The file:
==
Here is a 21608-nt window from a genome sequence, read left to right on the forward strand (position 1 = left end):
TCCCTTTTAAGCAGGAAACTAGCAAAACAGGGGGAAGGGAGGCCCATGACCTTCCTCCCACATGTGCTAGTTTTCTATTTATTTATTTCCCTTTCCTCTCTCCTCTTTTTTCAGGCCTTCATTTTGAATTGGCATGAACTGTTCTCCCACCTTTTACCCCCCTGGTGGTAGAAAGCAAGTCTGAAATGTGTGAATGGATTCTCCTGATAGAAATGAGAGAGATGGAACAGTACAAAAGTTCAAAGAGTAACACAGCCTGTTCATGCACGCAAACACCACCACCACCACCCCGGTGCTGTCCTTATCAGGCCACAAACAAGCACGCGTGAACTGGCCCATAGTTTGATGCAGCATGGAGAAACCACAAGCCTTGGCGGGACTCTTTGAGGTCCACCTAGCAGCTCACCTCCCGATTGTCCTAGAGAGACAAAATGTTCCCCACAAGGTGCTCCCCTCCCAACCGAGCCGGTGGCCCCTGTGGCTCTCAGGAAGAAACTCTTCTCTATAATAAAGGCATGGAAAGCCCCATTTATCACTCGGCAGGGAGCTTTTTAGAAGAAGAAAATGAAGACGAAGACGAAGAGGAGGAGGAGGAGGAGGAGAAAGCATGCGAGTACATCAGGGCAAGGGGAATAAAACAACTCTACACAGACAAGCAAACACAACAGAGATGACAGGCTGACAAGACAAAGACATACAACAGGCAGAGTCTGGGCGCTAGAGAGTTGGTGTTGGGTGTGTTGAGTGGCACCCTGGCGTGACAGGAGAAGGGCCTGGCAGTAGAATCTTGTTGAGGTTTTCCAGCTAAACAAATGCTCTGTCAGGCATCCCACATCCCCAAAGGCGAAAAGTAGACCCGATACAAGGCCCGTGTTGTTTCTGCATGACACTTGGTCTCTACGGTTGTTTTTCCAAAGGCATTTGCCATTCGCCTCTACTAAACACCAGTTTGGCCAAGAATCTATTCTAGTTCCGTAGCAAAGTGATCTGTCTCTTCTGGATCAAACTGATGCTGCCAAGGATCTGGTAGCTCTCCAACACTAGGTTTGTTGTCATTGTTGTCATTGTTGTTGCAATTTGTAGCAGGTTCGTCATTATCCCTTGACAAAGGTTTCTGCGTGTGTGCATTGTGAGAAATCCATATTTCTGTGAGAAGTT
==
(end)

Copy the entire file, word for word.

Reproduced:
Here is a 21608-nt window from a genome sequence, read left to right on the forward strand (position 1 = left end):
TCCCTTTTAAGCAGGAAACTAGCAAAACAGGGGGAAGGGAGGCCCATGACCTTCCTCCCACATGTGCTAGTTTTCTATTTATTTATTTCCCTTTCCTCTCTCCTCTTTTTTCAGGCCTTCATTTTGAATTGGCATGAACTGTTCTCCCACCTTTTACCCCCCTGGTGGTAGAAAGCAAGTCTGAAATGTGTGAATGGATTCTCCTGATAGAAATGAGAGAGATGGAACAGTACAAAAGTTCAAAGAGTAACACAGCCTGTTCATGCACGCAAACACCACCACCACCACCCCGGTGCTGTCCTTATCAGGCCACAAACAAGCACGCGTGAACTGGCCCATAGTTTGATGCAGCATGGAGAAACCACAAGCCTTGGCGGGACTCTTTGAGGTCCACCTAGCAGCTCACCTCCCGATTGTCCTAGAGAGACAAAATGTTCCCCACAAGGTGCTCCCCTCCCAACCGAGCCGGTGGCCCCTGTGGCTCTCAGGAAGAAACTCTTCTCTATAATAAAGGCATGGAAAGCCCCATTTATCACTCGGCAGGGAGCTTTTTAGAAGAAGAAAATGAAGACGAAGACGAAGAGGAGGAGGAGGAGGAGGAGAAAGCATGCGAGTACATCAGGGCAAGGGGAATAAAACAACTCTACACAGACAAGCAAACACAACAGAGATGACAGGCTGACAAGACAAAGACATACAACAGGCAGAGTCTGGGCGCTAGAGAGTTGGTGTTGGGTGTGTTGAGTGGCACCCTGGCGTGACAGGAGAAGGGCCTGGCAGTAGAATCTTGTTGAGGTTTTCCAGCTAAACAAATGCTCTGTCAGGCATCCCACATCCCCAAAGGCGAAAAGTAGACCCGATACAAGGCCCGTGTTGTTTCTGCATGACACTTGGTCTCTACGGTTGTTTTTCCAAAGGCATTTGCCATTCGCCTCTACTAAACACCAGTTTGGCCAAGAATCTATTCTAGTTCCGTAGCAAAGTGATCTGTCTCTTCTGGATCAAACTGATGCTGCCAAGGATCTGGTAGCTCTCCAACACTAGGTTTGTTGTCATTGTTGTCATTGTTGTTGCAATTTGTAGCAGGTTCGTCATTATCCCTTGACAAAGGTTTCTGCGTGTGTGCATTGTGAGAAATCCATATTTCTGTGAGAAGTT